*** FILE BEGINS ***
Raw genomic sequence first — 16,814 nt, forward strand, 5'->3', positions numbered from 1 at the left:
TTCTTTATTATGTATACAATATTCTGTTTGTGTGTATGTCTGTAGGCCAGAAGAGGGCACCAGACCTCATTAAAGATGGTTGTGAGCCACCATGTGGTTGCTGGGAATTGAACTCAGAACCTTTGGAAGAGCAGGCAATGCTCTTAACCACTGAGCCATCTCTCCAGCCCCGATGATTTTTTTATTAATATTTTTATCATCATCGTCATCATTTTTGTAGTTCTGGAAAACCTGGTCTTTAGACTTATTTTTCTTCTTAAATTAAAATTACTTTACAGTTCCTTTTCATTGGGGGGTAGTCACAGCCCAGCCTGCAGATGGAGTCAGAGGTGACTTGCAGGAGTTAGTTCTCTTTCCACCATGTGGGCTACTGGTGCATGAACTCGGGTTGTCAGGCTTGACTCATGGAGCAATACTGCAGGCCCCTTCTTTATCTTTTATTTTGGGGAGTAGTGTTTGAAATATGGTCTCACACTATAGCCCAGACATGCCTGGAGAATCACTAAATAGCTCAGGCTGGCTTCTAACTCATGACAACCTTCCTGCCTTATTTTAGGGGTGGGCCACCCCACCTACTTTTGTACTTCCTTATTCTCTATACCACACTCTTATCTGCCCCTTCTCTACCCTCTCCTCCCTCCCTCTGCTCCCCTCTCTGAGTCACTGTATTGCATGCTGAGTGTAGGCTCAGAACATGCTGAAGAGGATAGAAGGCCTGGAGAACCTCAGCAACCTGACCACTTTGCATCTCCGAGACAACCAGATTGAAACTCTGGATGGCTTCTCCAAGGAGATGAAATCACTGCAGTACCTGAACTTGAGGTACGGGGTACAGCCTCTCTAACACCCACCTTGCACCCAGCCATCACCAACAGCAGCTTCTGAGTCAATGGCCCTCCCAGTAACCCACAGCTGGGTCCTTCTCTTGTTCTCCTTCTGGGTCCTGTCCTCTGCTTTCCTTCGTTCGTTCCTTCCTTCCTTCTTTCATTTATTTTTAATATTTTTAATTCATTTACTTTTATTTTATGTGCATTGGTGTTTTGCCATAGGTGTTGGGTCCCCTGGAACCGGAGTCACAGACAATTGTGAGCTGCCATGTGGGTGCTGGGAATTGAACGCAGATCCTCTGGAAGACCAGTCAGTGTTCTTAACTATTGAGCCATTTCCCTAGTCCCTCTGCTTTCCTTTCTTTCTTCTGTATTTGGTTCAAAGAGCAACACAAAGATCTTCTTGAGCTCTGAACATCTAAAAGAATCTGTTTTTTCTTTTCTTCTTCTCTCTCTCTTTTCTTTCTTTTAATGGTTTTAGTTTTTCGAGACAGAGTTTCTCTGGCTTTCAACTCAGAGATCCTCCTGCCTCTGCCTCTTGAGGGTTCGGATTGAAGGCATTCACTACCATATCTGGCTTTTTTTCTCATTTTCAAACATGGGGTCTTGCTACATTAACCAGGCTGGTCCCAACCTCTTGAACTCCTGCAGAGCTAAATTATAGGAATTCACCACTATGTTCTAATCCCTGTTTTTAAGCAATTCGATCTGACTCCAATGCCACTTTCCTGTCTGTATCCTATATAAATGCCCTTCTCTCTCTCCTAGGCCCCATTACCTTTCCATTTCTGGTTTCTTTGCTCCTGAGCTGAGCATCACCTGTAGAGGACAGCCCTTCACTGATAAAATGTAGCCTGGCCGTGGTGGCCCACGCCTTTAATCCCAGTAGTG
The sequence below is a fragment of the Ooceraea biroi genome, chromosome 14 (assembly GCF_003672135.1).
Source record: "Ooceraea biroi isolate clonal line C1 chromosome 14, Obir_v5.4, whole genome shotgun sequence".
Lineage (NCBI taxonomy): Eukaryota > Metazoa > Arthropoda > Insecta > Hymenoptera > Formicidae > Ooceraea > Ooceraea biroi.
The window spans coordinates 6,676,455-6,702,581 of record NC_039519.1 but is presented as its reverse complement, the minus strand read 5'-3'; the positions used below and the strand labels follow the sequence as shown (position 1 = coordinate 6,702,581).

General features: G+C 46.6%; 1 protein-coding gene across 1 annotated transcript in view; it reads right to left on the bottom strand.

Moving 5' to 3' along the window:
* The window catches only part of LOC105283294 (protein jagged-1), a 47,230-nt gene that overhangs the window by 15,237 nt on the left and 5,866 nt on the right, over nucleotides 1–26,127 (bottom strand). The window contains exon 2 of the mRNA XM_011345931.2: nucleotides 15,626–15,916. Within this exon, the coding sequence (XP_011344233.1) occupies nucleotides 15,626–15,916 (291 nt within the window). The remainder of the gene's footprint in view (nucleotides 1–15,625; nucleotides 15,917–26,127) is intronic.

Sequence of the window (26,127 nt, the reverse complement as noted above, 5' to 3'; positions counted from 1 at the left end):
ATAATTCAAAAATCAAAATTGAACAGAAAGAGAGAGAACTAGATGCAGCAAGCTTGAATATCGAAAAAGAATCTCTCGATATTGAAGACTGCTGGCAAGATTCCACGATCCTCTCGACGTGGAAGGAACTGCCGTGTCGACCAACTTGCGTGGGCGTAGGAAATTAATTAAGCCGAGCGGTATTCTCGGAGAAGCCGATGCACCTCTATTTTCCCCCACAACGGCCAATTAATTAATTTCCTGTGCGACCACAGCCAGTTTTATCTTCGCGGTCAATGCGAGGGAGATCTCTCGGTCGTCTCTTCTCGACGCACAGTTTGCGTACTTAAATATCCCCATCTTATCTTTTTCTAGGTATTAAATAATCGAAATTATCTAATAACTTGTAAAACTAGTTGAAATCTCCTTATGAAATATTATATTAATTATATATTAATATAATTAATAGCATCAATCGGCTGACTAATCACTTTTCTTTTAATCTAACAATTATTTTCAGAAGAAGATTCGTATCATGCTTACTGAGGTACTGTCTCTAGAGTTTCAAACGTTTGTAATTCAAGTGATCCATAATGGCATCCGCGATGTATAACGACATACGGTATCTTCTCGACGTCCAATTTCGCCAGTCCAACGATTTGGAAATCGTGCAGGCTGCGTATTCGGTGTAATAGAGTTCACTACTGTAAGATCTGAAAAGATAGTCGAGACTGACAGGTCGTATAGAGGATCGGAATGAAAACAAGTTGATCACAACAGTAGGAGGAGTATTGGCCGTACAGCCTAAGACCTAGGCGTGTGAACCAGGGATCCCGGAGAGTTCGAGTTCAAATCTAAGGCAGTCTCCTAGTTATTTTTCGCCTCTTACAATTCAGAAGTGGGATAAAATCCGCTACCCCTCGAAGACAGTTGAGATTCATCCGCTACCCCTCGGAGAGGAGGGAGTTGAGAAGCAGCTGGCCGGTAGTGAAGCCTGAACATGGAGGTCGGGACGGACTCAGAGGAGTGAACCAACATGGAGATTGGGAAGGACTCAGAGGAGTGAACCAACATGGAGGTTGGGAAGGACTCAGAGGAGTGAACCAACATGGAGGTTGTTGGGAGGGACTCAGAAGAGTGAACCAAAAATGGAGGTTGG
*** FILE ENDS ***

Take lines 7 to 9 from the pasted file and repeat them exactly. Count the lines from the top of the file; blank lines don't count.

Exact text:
General features: G+C 46.6%; 1 protein-coding gene across 1 annotated transcript in view; it reads right to left on the bottom strand.

Moving 5' to 3' along the window:
* The window catches only part of LOC105283294 (protein jagged-1), a 47,230-nt gene that overhangs the window by 15,237 nt on the left and 5,866 nt on the right, over nucleotides 1–26,127 (bottom strand). The window contains exon 2 of the mRNA XM_011345931.2: nucleotides 15,626–15,916. Within this exon, the coding sequence (XP_011344233.1) occupies nucleotides 15,626–15,916 (291 nt within the window). The remainder of the gene's footprint in view (nucleotides 1–15,625; nucleotides 15,917–26,127) is intronic.